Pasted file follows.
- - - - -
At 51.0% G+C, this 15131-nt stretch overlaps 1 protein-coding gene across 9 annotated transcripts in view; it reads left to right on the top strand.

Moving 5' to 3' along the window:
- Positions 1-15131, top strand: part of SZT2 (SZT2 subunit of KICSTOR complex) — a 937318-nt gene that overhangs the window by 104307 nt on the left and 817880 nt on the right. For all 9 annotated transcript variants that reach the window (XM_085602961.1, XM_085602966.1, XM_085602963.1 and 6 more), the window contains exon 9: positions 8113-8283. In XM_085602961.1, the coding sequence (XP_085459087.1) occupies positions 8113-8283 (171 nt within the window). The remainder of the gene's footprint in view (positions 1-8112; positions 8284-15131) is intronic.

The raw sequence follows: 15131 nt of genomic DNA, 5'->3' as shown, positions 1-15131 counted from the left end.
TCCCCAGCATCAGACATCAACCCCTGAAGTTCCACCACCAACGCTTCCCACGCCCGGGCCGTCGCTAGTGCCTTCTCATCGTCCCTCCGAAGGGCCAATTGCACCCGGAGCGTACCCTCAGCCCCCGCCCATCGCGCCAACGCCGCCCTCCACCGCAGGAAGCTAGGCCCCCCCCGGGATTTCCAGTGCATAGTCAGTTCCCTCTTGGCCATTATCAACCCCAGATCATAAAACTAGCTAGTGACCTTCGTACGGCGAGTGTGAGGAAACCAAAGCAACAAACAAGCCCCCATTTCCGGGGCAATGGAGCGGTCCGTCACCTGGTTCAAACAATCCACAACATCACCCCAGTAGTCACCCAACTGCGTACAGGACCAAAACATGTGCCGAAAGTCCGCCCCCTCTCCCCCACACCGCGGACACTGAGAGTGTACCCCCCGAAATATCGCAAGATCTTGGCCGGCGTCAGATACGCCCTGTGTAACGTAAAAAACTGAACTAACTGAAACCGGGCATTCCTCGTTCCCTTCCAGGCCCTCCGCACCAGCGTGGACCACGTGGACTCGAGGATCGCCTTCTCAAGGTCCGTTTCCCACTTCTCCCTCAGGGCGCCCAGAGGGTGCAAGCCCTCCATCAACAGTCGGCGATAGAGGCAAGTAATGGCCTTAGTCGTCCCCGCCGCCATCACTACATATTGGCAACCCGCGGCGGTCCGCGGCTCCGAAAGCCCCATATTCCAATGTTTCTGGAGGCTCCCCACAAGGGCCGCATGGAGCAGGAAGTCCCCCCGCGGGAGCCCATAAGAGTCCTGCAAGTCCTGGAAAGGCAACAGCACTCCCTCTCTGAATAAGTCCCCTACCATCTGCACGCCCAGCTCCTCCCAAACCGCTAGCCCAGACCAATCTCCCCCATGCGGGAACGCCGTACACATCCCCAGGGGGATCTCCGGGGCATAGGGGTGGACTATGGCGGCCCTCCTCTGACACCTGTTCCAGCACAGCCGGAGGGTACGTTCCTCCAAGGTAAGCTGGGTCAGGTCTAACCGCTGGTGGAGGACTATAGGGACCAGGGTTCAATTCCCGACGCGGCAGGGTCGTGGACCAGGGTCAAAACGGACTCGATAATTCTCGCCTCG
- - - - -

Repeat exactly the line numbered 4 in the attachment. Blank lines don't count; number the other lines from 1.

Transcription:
The raw sequence follows: 15131 nt of genomic DNA, 5'->3' as shown, positions 1-15131 counted from the left end.